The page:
Lawyers: US not investigating Prince Andrew in Epstein probe

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FILE – In this file photo dated Sunday, Nov. 3, 2019, Britain’s Prince Andrew delivers a speech during the ASEAN Business and Investment Summit (ABIS) in Nonthaburi, Thailand. Attorneys representing Britain’s Prince Andrew have lambasted U.S. justice authorities, Monday June 8, 2020, for what they described as a violation of commitments to confidentiality in their discussions with him about the late sex offender Jeffrey Epstein.(AP Photo/Sakchai Lalit, FILE)

LONDON (AP) — Attorneys representing Britain’s Prince Andrew say they’ve been assured by the U.S. Department of Justice that he is not a target in the investigation of the late sex offender Jeffrey Epstein.

The firm, Blackfords LLP, said U.S. authorities requested the help of the son of Queen Elizabeth II for the first time in January after having investigated Epstein for 16 years. He has offered three times to do so — contrary to the statements of U.S. Attorney Geoffrey Berman, the firm said.

“Importantly, the DOJ advised us that the Duke is not and has never been a ‘target’ of their criminal investigations into Epstein and that they sought his confidential, voluntary co-operation,’’ the attorneys said.

The firm issued the unusual statement after reports in Britain’s Sun newspaper and on NBC that American authorities had formally requested that Andrew answer questions on the matter. He categorically denies wrongdoing and has repeatedly insisted that he was willing to cooperate with U.S. authorities.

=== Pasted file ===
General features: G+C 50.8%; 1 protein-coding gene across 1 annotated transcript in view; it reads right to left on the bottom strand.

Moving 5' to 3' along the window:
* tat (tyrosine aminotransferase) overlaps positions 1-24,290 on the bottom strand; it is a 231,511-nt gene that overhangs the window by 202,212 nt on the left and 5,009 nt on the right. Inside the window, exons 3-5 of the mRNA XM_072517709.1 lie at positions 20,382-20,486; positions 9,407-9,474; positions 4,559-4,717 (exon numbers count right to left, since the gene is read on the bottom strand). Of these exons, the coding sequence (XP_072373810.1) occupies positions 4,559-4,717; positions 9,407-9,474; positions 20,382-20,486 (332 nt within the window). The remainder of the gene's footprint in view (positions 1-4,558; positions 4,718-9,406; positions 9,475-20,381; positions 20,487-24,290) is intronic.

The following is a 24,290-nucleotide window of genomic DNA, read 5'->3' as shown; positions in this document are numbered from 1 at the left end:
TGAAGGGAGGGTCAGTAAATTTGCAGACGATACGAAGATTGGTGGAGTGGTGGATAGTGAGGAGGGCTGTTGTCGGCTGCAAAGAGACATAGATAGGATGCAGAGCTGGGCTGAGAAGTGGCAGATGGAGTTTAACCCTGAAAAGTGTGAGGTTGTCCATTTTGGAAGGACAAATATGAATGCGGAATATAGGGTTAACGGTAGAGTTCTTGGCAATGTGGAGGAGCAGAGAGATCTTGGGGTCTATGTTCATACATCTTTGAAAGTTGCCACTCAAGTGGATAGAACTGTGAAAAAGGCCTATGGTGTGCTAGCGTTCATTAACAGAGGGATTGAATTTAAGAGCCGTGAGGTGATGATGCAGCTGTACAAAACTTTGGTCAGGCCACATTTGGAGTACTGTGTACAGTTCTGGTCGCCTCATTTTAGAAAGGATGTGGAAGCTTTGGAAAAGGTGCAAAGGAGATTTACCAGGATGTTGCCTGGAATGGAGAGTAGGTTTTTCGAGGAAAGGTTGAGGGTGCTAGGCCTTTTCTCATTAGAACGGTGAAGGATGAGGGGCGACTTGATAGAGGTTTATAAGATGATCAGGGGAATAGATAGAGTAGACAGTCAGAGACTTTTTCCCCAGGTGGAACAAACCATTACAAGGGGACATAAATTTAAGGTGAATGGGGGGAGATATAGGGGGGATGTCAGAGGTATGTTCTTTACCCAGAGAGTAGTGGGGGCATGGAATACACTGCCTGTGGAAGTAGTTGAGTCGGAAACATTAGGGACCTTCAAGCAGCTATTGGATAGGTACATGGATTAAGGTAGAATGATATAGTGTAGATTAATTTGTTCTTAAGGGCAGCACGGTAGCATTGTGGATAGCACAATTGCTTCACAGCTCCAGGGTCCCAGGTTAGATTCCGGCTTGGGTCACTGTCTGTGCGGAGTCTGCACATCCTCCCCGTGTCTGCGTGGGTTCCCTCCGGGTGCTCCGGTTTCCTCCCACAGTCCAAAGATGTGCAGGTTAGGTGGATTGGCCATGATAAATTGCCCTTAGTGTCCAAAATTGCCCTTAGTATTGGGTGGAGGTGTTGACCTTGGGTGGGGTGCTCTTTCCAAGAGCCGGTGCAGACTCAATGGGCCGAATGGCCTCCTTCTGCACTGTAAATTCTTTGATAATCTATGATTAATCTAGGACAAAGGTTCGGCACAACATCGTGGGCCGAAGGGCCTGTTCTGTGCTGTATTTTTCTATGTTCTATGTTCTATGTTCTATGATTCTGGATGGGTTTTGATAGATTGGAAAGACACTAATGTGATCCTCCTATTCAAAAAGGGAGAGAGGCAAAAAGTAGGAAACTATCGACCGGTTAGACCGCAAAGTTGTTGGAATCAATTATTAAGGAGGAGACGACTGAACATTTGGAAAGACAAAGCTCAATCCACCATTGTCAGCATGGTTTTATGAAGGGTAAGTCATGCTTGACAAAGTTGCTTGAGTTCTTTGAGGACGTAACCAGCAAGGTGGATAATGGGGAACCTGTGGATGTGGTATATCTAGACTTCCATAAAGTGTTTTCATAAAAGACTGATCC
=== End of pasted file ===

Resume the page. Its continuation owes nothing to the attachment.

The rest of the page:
Berman has instead said that Andrew has provided “zero cooperation” to the American investigators who want to interview him as part of their sex trafficking probe.

The contrasting views of what is going on behind the scenes came after The Sun newspaper reported that the DOJ submitted a mutual legal assistance request to Britain’s Home Office. Such requests are used in criminal cases under a treaty and are generally used when material can’t be obtained on a police cooperation basis.

As Blackfords insists Andrew is trying to cooperate, it pushed back Monday. It said it was a “matter of regret’’ that the department would “breach its own rules of confidentiality, not least as they are designed to encourage witness cooperation.

“Far from our client acting above the law, as has been implied by press briefings in the US, he is being treated by a lower standard than might reasonably be expected for any other citizen,’’ Blackfords said. “Further, those same breaches of confidentiality by the DOJ have given the global media – and, therefore, the worldwide audience – an entirely misleading account of our discussions with them.

Andrew has flatly denied he had sex with a teenager who says she was trafficked by Epstein. The woman, Virginia Roberts Giuffre, has said Epstein forced her to have sex with Andrew in 2001, when she was 17.

She said Epstein flew her around the world on private planes to have sex with powerful men, and that she had sexual encounters with Andrew in London, New York and in the U.S. Virgin Islands.

Epstein killed himself in a U.S. jail last summer as he awaited trial on sex trafficking charges.

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